New book on post-war Austria launched
A celebration to mark the publication of a new book by Swansea University historian Dr Jill Lewis will take place at the Austrian Cultural Forum in London this Thursday (October 25).
Workers and politics in occupied Austria, 1945-55 (pictured) by Dr Jill Lewis, Senior Lecturer in the Department of History, is published by Manchester University Press.
The book will be introduced at the launch by one of contemporary Austria's most eminent historians, Professor Oliver Rathkolb, Director of the Vienna-based Ludwig Boltzmann Institute for European History and Public Spheres: Culture, Democracy and Media, and Professor at the Institute for Contemporary History, University of Vienna.
Between 1945 and 1955, Austria and its capital Vienna were occupied by the four – increasingly mutually antagonistic – Allied Powers. The book tells how the resultant precarious situation shaped Austrian political culture and labour relations.
Dr Lewis's book, for which she was awarded a British Academy/Leverhulme Senior Research Fellowship, sets the social and economic difficulties that Austria encountered in this crucial decade in their international context and examines how they were contained.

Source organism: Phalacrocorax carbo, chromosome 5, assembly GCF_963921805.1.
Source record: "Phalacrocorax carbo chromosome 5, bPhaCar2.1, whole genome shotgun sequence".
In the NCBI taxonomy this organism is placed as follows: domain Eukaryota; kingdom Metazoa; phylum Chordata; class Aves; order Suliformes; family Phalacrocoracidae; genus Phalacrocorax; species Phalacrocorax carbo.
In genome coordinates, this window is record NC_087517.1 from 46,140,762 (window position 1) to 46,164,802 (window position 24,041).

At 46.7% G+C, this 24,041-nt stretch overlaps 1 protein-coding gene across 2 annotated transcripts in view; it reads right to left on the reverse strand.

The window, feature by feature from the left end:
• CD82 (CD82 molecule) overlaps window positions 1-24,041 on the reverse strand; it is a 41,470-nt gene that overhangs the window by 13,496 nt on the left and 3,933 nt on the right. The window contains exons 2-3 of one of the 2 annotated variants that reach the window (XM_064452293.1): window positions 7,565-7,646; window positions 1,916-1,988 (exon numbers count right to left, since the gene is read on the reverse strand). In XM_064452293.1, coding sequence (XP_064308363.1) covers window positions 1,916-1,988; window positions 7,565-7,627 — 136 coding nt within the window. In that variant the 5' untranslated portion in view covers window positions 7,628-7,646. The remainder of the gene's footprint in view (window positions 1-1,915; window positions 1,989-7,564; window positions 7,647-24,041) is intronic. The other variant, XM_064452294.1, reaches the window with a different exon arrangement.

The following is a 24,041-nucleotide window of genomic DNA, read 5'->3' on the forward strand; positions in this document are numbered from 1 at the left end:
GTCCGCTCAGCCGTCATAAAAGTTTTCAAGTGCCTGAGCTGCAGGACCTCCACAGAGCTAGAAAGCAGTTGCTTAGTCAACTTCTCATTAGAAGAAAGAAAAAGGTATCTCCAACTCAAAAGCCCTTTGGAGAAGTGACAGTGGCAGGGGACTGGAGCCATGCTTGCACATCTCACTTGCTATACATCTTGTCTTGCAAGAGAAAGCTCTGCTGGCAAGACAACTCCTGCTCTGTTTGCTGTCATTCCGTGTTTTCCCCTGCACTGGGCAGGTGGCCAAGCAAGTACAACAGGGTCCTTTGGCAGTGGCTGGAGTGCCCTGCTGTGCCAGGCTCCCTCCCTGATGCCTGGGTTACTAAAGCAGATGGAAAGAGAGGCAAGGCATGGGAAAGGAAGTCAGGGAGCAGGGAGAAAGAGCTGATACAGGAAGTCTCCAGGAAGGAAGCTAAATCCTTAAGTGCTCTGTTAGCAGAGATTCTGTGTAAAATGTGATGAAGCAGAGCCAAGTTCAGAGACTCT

Dr Lewis's main research focus is on 20th century Austria. Her new book on Austrian workers was preceded by a monograph covering the years 1918-1934, and was entitled Fascism and the Working Class in Austria (1991).
Speaking ahead of the launch event in London, Dr Lewis said: "The central argument of my book is that the key to contemporary Austria's unique and often contentious political culture lies in the immediate post-war years, when politicians were able to quell dissent and centralise authority.
"They were able to do so in the first decade of the Cold War by exploiting their new state's greatest weakness – its precarious position on the fault line of the Iron Curtain and under Four-Power Allied occupation.
"I am delighted that the Austrian Cultural Forum has chosen to launch the book and that Professor Rathkolb has agreed to present it."
For further information about the book, please visit Manchester University Press website, and for further information about the Department of History in Swansea University's School of Humanities, visit the School's website.